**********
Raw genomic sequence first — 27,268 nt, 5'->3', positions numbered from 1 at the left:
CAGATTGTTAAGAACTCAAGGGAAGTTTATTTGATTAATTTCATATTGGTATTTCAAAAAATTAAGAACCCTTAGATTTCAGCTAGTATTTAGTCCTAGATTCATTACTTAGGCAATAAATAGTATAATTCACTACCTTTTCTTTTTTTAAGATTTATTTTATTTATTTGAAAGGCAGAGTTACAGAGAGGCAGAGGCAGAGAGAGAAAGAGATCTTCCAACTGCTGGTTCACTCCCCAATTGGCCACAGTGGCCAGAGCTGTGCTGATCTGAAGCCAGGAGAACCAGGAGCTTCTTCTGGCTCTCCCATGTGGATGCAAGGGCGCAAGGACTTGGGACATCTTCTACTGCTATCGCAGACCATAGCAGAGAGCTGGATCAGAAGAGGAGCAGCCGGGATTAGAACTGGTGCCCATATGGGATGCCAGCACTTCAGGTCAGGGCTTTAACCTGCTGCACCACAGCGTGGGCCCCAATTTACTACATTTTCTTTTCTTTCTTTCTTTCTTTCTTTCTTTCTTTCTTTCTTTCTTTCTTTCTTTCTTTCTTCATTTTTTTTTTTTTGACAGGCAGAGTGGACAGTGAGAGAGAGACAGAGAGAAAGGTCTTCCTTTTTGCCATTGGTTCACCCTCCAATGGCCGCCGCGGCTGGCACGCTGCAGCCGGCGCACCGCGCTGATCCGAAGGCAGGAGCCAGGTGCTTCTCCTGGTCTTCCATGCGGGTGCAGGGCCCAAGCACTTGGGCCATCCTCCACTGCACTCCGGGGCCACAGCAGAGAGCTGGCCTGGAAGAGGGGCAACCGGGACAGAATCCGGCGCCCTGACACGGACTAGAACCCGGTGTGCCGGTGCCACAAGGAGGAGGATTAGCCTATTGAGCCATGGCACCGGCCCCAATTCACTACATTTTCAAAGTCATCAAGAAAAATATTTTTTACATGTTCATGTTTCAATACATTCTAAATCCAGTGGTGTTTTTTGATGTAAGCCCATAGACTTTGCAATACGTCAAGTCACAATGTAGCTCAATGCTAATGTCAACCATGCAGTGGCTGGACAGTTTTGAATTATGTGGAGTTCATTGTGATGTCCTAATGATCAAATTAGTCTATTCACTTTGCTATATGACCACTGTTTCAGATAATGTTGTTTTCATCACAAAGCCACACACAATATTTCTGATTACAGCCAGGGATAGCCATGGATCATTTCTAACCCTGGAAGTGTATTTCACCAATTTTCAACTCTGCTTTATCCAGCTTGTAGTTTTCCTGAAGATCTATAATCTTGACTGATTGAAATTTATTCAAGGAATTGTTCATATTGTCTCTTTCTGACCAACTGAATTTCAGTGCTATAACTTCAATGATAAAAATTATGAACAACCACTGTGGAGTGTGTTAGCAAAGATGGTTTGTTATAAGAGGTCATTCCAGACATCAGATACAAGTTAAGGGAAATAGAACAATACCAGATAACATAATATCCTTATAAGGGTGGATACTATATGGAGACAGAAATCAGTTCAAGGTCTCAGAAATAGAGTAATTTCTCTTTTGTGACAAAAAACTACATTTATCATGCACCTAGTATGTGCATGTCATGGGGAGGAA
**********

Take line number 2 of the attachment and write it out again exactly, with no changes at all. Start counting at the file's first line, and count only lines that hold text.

CAGATTGTTAAGAACTCAAGGGAAGTTTATTTGATTAATTTCATATTGGTATTTCAAAAAATTAAGAACCCTTAGATTTCAGCTAGTATTTAGTCCTAGATTCATTACTTAGGCAATAAATAGTATAATTCACTACCTTTTCTTTTTTTAAGATTTATTTTATTTATTTGAAAGGCAGAGTTACAGAGAGGCAGAGGCAGAGAGAGAAAGAGATCTTCCAACTGCTGGTTCACTCCCCAATTGGCCACAGTGGCCAGAGCTGTGCTGATCTGAAGCCAGGAGAACCAGGAGCTTCTTCTGGCTCTCCCATGTGGATGCAAGGGCGCAAGGACTTGGGACATCTTCTACTGCTATCGCAGACCATAGCAGAGAGCTGGATCAGAAGAGGAGCAGCCGGGATTAGAACTGGTGCCCATATGGGATGCCAGCACTTCAGGTCAGGGCTTTAACCTGCTGCACCACAGCGTGGGCCCCAATTTACTACATTTTCTTTTCTTTCTTTCTTTCTTTCTTTCTTTCTTTCTTTCTTTCTTTCTTTCTTTCTTTCTTCATTTTTTTTTTTTTGACAGGCAGAGTGGACAGTGAGAGAGAGACAGAGAGAAAGGTCTTCCTTTTTGCCATTGGTTCACCCTCCAATGGCCGCCGCGGCTGGCACGCTGCAGCCGGCGCACCGCGCTGATCCGAAGGCAGGAGCCAGGTGCTTCTCCTGGTCTTCCATGCGGGTGCAGGGCCCAAGCACTTGGGCCATCCTCCACTGCACTCCGGGGCCACAGCAGAGAGCTGGCCTGGAAGAGGGGCAACCGGGACAGAATCCGGCGCCCTGACACGGACTAGAACCCGGTGTGCCGGTGCCACAAGGAGGAGGATTAGCCTATTGAGCCATGGCACCGGCCCCAATTCACTACATTTTCAAAGTCATCAAGAAAAATATTTTTTACATGTTCATGTTTCAATACATTCTAAATCCAGTGGTGTTTTTTGATGTAAGCCCATAGACTTTGCAATACGTCAAGTCACAATGTAGCTCAATGCTAATGTCAACCATGCAGTGGCTGGACAGTTTTGAATTATGTGGAGTTCATTGTGATGTCCTAATGATCAAATTAGTCTATTCACTTTGCTATATGACCACTGTTTCAGATAATGTTGTTTTCATCACAAAGCCACACACAATATTTCTGATTACAGCCAGGGATAGCCATGGATCATTTCTAACCCTGGAAGTGTATTTCACCAATTTTCAACTCTGCTTTATCCAGCTTGTAGTTTTCCTGAAGATCTATAATCTTGACTGATTGAAATTTATTCAAGGAATTGTTCATATTGTCTCTTTCTGACCAACTGAATTTCAGTGCTATAACTTCAATGATAAAAATTATGAACAACCACTGTGGAGTGTGTTAGCAAAGATGGTTTGTTATAAGAGGTCATTCCAGACATCAGATACAAGTTAAGGGAAATAGAACAATACCAGATAACATAATATCCTTATAAGGGTGGATACTATATGGAGACAGAAATCAGTTCAAGGTCTCAGAAATAGAGTAATTTCTCTTTTGTGACAAAAAACTACATTTATCATGCACCTAGTATGTGCATGTCATGGGGAGGAA